For the dog days, two new books from Akashic, a Denver invite to workshop your poem-in-progress, and you can eavesdrop while the artist Gronk riffs with East L.A. poet/artist Marisela Norte at L.A.'s Craft and Folk Art Museum.
San Juan Noir
Edited by Mayra Santos-Febres
Translated by Will Vanderhyden
Akashic Books - October
[from the publisher]
Akashic Books continues its groundbreaking series of original noir anthologies, launched in 2004 with Brooklyn Noir. Each story is set in a distinct neighborhood or location within the city of the book.
Brand-new stories by: Wilfredo J. Burgos Matos, Ernesto Quiñonez, Mayra Santos-Febres, José Rabelo, Luis Negrón, Yolanda Arroyo Pizarro, Ana María Fuster Lavín, Janette Becerra, Manolo Núñez Negrón, Tere Dávila, Edmaris Carazo, Alejandro Álvarez Nieves, Charlie Vázquez, and Manuel A. Meléndez.
From the introduction by Mayra Santos-Febres:
“Puerto Rico is often portrayed as sandy beaches, casinos, luxury hotels, relaxation, and never-ending pleasure—a place that satisfies all senses and appetites.
Yet the city of San Juan is much more than that. The capital of the Commonwealth of Puerto Rico is the oldest Spanish settlement in all the territories and colonies of the United States. Since Puerto Rico is economically dependent on the US, the financial downturn of 2008 hit us hard. Many Puerto Ricans have left the island, looking for a better life. Crime has risen and the black market has thrived. As in many crises, art, music, and literature have also flourished. Never before has there been so much literary production. We have responded to our crisis with many stories to tell. And, especially in these times, many of those stories are noir . . .
I hope these stories spark your imagination, and reveal a side of Puerto Rico otherwise obscured by the tourist trade and preconceptions. Maybe it will also pique your curiosity, and you will come visit our ‘pearl of the Caribbean.'”
Akashic Books - October
(reissue from Akashic along with other Nunez books)
[from the publisher]
Set amongst the struggles of American, Caribbean, and African diplomacy in the late 1980s, Discretion follows the harrowing journey of Oufoula Sindede, a diplomat of rough beginnings, who discovers his desires may be out of his control.
Dutifully married to lovely Nerida, Oufoula goes through the motions of marriage, formally keeping his distance from the woman with whom he shares his bed. And yet there is a deeper, buried passion within him that will lead him to question which values he holds sacred and which can be sacrificed.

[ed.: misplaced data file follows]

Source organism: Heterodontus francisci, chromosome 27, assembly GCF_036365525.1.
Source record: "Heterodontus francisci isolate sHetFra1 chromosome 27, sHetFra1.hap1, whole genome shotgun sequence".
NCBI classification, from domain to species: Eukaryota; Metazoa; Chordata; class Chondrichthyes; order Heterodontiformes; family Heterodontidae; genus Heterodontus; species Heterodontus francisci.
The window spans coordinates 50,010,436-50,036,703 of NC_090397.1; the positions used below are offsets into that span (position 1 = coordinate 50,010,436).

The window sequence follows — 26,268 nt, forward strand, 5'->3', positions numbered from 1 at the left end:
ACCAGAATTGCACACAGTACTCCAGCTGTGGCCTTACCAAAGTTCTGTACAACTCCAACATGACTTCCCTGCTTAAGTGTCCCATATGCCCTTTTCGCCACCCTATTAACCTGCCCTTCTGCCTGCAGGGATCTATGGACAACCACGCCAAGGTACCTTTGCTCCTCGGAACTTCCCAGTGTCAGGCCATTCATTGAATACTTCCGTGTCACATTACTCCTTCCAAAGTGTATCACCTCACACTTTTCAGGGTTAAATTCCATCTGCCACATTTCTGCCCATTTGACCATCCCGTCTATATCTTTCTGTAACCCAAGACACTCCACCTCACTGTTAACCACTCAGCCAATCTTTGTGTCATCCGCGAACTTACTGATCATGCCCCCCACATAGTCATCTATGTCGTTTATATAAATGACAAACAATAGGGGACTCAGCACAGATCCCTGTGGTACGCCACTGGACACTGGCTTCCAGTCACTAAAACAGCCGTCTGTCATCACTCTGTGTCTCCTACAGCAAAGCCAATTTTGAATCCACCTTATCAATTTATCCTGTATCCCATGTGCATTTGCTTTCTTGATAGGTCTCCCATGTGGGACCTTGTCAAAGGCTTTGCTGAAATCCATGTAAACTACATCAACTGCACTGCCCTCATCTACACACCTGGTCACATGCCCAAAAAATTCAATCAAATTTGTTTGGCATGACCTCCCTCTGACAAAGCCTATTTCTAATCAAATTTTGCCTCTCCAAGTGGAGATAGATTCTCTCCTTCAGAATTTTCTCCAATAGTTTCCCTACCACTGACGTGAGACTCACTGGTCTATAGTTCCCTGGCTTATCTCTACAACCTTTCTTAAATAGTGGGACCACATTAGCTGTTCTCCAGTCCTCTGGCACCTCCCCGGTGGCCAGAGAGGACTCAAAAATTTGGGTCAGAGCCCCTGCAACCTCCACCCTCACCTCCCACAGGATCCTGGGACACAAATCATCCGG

Despite his quiet marriage, the memory of a fiery love affair triggers Oufoula to entangle himself in the life of another woman, a Jamaican-born painter named Marguerite. Soon he discovers that Marguerite is nothing like any of his quick old flames or his gentle wife, Nerida—Marguerite is much more.
And so begins a whirlwind affair, spanning over twenty years, between a young woman who wants order and love and a man who is torn between the honors of his profession and his dishonorable love life; the old African customs of polygamy and the American dream; and the passion for a mistress and the duty to his wife.
Nunez’s heartbreaking fourth novel questions the customs we think we know with the truth that comes from passion and love. Wrought with tragedy and uncontrollable infatuation, Discretion will make you wonder if affection is worth affliction.
Elizabeth Nunez is the award-winning author of nine novels—including Boundaries, Anna In-Between, Even in Paradise, Grace, Discretion, and Prospero’s Daughter—and a memoir, Not for Everyday Use. Both Boundaries and Anna In-Between were New York Times Editors’ Choices. Anna In-Between won the 2010 PEN Oakland/Josephine Miles Award and was long-listed for the International IMPAC Dublin Literary Award. Nunez also received the American Book Award for Bruised Hibiscus, the 2011 Writers for Writers Award from Poets & Writers and Barnes & Noble, and a NALIS Lifetime Literary Award from the Trinidad & Tobago National Library. She is a Distinguished Professor at Hunter College, CUNY, where she teaches fiction writing. She divides her time between Amityville and Brooklyn, New York.
Manuel Ramos is the author of several novels, short stories, poems, and non-fiction books and articles. His collection of short stories, The Skull of Pancho Villa and Other Stories, was a finalist for the 2016 Colorado Book Award. My Bad: A Mile High Noir is scheduled for publication by Arte Público Press in September, 2016.